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The multi-faceted, complex, radical side of participation

"Activism is 80% frustration and 20% success" - Robert Gacek, Action City

From 19th to 22nd September 2023 in Wroclaw, Poland, the EUARENAS project organised a ‘Conference on The Radical Side of Partcipation’. Activists, researchers, city representatives and, most importantly, citizens, united in the space of Barbara to explore the manifold experiences and findings related to the many forms of participation that define our world.


Wroclaw’s Participation Legacy

Prior to the event, the EUARENAS project partners took a journey through Wroclaw, a city that wears its legacy of participation on its sleeve. We visited cultural projects under the Wroclaw 2016 European Capital of Culture programme, such as the Colourful Backyards of Nadodrze, engaged with local NGO MiserArt and learned about the "Orange Alternative" as told through the city’s dwarf statues.

The MiserArt Model: Redefining dignity and community

Located in Wrocław's Nadodrze district, MiserArt has been a symbol of hope and innovation since 2014. More than an NGO, it's a sanctuary where the homeless, artisans and craftsmen bridge their worlds, sharing knowledge and skills. Within its diverse ecosystem, MiserArt houses the street ambulance, and an array of studios dedicated to bread-making, crafting garden tables and galleries. MiserArt isn't just an entity; it's a vision. It challenges the traditional mould of aid, stressing the importance of quality over quantity. It interweaves dignity with art and nurtures independence within the folds of a supportive community.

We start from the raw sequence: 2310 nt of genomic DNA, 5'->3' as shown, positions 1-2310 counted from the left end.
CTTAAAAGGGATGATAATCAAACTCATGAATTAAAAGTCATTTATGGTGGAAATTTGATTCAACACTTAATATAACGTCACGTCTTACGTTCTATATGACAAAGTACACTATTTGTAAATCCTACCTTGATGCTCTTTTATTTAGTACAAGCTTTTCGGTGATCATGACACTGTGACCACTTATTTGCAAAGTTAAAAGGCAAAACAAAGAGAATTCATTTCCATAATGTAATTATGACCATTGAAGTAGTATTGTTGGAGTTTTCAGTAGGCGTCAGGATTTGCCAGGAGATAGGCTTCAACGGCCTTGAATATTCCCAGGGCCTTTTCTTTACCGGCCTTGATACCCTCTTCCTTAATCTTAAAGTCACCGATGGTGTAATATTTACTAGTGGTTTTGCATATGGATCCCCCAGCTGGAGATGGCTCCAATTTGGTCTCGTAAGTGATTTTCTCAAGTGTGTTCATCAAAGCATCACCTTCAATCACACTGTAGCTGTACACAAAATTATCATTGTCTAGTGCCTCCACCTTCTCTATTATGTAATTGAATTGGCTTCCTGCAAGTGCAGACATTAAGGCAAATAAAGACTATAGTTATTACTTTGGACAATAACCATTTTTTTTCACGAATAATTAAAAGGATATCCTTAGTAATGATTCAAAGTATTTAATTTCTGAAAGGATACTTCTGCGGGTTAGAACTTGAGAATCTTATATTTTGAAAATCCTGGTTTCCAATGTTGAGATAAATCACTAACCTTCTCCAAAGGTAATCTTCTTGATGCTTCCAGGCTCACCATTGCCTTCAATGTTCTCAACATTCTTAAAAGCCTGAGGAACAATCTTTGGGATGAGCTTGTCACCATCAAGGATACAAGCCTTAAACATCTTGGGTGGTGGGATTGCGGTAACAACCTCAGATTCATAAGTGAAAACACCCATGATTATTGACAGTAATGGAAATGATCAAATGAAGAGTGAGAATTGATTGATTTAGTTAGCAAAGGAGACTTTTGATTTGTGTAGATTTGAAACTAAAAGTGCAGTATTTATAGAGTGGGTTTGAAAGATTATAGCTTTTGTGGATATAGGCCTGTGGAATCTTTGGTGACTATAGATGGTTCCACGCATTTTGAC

Navigating Models of Participation Across Europe

The conference extended its reach beyond Wroclaw, diving into various participation models across Europe. Some notable mentions include the Citizen Assembly 2020 and the Cultural Congress 2016 in Wroclaw, Participatory Budgeting in Helsinki, Neighbourhood Council in Reggio Emilia, and the Social Hackathon in Voru.

Throughout various workshops, participants donned various hats, leveraging their unique backgrounds, to critically analyse the impacts of our pilots, effectiveness and potential pitfalls of various participation instruments, and our joint visions for the future.


Democracy is Messy But Necessary

“Democracy is a victim of its own success” – Leszek Koczanowicz, SWPS University

Populisms like Brexit found success by capitalising on the perception that European democracy is inherently messy. While it is true that the intricate workings of democracy can appear chaotic in detail, this very messiness is a sign of its success in accommodating diverse voices. Democracy's stability and economic growth are testaments to its effectiveness, and its complex nature is essential in addressing evolving societal needs. Brexit and similar movements express frustration with this complexity, often neglecting democracy's vital role in society.


Participation on The Margin of Modern Society

The discussions broadened horizons beyond Europe, shedding light on the intricacies of participation in the "global South." Marginalised groups, often lacking resources and education, depend on NGOs for representation in the democratic labyrinth. Yet, NGOs in places like Kenya and Tanzania grapple with governmental repression. Coalition formation becomes crucial to amplify their cause. Participation there starts at the very basic: to inform people of their basic rights, their rights to criticise and demand for more, and their roles as citizens.

Definitions of participation and governance differ between Europe and developing countries, and it's essential to understand each in its respective context without imposing European perspectives.


Participatory Budgeting: from Radical Idea to Everyday Tool

A long-term perspective was taken on participatory budgeting, initially a radical idea to involve citizens in urban decision-making that has since proliferated and is now a standard approach in many cities of the world. Positive and negative experiences from Poland, South Korea and Finland, among other countries, were discussed, leaving the audience with the impression that while participatory budgeting failed to bring about major change in urban decision-making, it still has resulted in bringing (at least some parts of) the population closer to city administrations.



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